On Monday morning, 3rd July 1699, the court martial to examine the complaint of Captain Edmond Halley against Lieutenant Edward Harrison and other officers of the Paramore is held on board HMS Swiftsure with Sir Cloudesley Shovell, Admiral of the Blue, presiding:
(National Archives ADM 1/5261 f.35, dated 3 July 1699)
At a Court Martiall held abd: his Majties: Ship ye Swiftsure in ye Downes ye 3° July 1699
The Hon:ble Sr Clowdsly Shovell Kt: Admll of ye Blew.
[Captains]: Beaumont, Knapp, Haddock, Haugton, Jumper, Trevanion, Price, Wynn, Underdown, Elwes, Symonds
All duely Sworne pursuant to a late Act of Parliamt:
Enquiry was made into ye Complaint exhibited by Capt: Edmd: Halley Comander of his Majties Pink ye Paramour against Mr Edwd: Harrison Lt: & Mate & other Officers of ye Sd: Pink for Misbehaviour & Disrespect towards him their Comander. Upon a Strickt Examination into this Matter ye Court is of Opinion That Captain Halley has produced nothing to prove yt ye said Officers have at any time disobey’d or denyed his Comand thô there may have been some grumbling among them as there is generally in Small Vessels under such Circumstances & therefore ye Court does Accquitt ye Sd: Lt: Harrison & the other Officers of his Majties Pink ye Paramour of this Matter giving them a Severe reprimand for ye Same.
So Harrison found not guilty – but was this fair?
Was the civilian Halley over-sensitive to his officers’ behaviour as the court suggests? or did he fail to make his case adequately? or was the court perhaps prejudiced against him, the “philosophicall” captain?
I don’t think Halley was over-sensitive to Harrison’s behaviour (for a reason that will become apparent), but I do think his personality may have contributed to his difficulties. As a civilian captain and intellectual, he was always likely to have difficulty commanding the respect of his more experienced officers, and I think that probably needed a more authoritarian personality than Halley’s. Alan Cook describes him as a “masterful man” but I can’t say he comes across like that to me.  Cook knew far more about Halley than I do – so I may revise my opinion as I learn more – but Halley strikes me as someone who generally won people round by being pleasant and amiable towards them and I’m not sure he had strategies for dealing with people who weren’t amenable to that approach and who were determined to cause trouble – although he was certainly capable of standing up for himself.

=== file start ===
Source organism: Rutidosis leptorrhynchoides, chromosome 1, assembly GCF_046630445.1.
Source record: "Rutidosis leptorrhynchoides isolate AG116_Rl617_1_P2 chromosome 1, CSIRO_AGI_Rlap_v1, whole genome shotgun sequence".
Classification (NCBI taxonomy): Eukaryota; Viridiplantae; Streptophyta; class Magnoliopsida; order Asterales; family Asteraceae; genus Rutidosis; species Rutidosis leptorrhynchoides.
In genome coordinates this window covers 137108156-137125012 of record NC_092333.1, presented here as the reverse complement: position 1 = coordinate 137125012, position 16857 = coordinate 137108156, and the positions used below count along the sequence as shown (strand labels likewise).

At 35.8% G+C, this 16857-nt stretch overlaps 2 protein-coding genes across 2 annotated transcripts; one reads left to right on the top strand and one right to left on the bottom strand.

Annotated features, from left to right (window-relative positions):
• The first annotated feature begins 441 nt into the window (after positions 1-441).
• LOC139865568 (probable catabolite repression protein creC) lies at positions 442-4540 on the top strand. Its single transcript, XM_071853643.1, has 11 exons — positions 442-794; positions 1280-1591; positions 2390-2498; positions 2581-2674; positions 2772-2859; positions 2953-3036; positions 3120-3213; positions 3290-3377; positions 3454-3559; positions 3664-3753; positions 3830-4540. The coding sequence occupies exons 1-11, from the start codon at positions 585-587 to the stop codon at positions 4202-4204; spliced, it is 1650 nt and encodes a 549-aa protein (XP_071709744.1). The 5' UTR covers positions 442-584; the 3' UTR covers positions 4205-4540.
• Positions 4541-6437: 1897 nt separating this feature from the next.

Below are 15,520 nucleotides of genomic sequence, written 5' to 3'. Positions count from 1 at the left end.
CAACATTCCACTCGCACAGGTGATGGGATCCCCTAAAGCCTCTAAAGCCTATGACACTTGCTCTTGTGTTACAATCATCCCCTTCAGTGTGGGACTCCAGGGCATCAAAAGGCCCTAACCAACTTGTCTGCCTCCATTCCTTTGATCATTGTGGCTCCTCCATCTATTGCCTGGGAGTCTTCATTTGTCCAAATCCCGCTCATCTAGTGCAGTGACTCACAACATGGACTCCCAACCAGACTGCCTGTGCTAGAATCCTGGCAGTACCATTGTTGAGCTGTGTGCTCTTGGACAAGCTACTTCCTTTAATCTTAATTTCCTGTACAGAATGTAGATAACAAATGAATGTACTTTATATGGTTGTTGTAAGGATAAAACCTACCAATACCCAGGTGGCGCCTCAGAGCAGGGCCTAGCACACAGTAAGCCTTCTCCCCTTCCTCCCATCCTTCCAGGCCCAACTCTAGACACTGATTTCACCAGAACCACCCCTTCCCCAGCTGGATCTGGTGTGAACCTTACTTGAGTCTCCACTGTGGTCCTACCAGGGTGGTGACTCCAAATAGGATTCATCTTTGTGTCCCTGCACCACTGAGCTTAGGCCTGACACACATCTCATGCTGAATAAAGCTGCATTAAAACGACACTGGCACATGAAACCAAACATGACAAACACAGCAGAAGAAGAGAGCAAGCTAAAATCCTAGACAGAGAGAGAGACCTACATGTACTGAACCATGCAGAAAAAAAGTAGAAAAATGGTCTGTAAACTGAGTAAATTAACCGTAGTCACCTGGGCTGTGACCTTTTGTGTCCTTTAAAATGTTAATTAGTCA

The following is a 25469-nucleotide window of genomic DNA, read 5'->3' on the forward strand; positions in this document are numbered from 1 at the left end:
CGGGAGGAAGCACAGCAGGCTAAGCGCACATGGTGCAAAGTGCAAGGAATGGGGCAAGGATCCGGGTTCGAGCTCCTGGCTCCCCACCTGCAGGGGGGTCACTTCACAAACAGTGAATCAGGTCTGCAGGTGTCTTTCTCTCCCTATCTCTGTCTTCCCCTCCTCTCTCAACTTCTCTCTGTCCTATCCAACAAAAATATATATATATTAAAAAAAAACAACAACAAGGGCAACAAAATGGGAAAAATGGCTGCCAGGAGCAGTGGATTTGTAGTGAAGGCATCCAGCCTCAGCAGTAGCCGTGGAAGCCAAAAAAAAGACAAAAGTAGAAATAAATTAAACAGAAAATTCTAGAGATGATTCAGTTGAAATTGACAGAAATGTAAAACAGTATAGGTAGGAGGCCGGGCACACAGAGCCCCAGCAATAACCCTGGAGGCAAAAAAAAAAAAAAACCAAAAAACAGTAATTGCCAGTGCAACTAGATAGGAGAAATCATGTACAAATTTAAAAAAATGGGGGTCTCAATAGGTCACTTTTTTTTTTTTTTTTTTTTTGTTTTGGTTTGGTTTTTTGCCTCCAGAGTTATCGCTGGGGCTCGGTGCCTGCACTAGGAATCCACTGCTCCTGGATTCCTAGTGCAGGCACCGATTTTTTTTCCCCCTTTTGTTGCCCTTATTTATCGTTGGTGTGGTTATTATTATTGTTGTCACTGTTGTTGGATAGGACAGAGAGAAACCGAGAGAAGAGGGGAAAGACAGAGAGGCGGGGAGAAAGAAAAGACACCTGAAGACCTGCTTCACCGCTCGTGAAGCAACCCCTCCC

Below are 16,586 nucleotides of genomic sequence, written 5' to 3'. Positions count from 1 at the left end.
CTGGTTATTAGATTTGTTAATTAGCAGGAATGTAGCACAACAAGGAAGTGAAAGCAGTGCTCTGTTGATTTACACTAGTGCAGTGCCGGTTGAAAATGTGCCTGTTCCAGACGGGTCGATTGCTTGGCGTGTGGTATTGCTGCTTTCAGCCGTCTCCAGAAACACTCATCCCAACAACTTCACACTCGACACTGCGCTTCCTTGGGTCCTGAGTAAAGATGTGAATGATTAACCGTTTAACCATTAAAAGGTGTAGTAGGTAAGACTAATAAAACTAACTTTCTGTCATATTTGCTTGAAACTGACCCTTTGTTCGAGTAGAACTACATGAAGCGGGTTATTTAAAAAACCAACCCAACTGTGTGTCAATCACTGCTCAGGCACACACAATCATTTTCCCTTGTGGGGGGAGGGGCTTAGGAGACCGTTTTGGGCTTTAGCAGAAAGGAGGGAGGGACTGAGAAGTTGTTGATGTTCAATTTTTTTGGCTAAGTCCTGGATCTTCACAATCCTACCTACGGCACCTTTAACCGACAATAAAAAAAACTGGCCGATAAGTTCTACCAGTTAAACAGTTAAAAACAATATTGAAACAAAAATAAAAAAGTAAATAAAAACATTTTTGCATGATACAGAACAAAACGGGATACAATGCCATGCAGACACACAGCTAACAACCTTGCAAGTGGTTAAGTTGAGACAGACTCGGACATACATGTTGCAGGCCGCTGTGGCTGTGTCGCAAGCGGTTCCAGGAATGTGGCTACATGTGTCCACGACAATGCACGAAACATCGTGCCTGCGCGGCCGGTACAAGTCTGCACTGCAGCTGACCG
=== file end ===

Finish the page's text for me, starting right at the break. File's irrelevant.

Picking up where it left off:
The court ruled that Halley had failed to prove disobedience to, or denial of, his command, and as we’ll see tomorrow Halley didn’t actually accuse them of this – but I notice from looking through other reports of courts martial that “disobedience to command” often accompanied charges of disrespectful behaviour and so I wondered if Halley failed to make the most appropriate charge? In any event I would have thought he could have proved disobedience to command as his logbook details the event when Harrison tried to sail round the north end of Barbados, contrary to Halley’s orders, and then persisted in the course until Halley came on deck to remonstrate with him. 
But while I think that Halley’s kindly disposition was part of the problem and that he may not have presented his case as effectively as he would wish, I do wonder if the court may have been prejudiced against him. I don’t know the background of the captains but the president, Sir Cloudesley Shovell, had risen from cabin boy to flag officer and might perhaps have been more inclined to favour the sea-bred Harrison than the intellectual Halley? I take the remark “under such Circumstances” to be a reference to tarpaulins serving under an inexperienced commander and perhaps some of the court sympathised more with Harrison on that account?  However, when Halley saluted Admiral Benbow with “5 peices” at the start of his voyage, Benbow returned him the same number – which was a great compliment to the civilian Halley from a Rear-Admiral of the fleet.
But the most important fact that emerged this day was the existence of Harrison’s long-time grudge against Halley, which Halley will reveal in a letter the next day. His letter is ambiguous as to whether this came out during the court martial or just after; but if it came out during the trial then that strongly suggests the court was not as sympathetic towards Halley as I think his case merited, and if it came out afterwards, then Harrison was fortunate to be acquitted by a court that was unaware of all the relevant information.
So what was this grudge that lay behind Harrison’s voyage-long ill-behaviour towards Halley? Come back tomorrow and we’ll take a close look at that letter and find out…
 Alan Cook, Edmond Halley: Charting the Heavens and the Seas (Oxford, 1998) p 317
 Many records of courts martial held at the National Archives include the depositions made by the main players and witnesses, but disappointingly none were present for Halley’s case; they would surely have provided a fascinating insight into what happened aboard the Paramore and the interplay between Harrison and Halley.
 I also noticed when looking through the courts martial reports that where the charge was disrespectful behaviour to a superior, the inferior officer would usually be required to apologise to the superior officer, so it seemed notable that Harrison wasn’t required to do this. Although he was acquitted, he did receive a severe reprimand and so an apology would have seemed in keeping with other reports.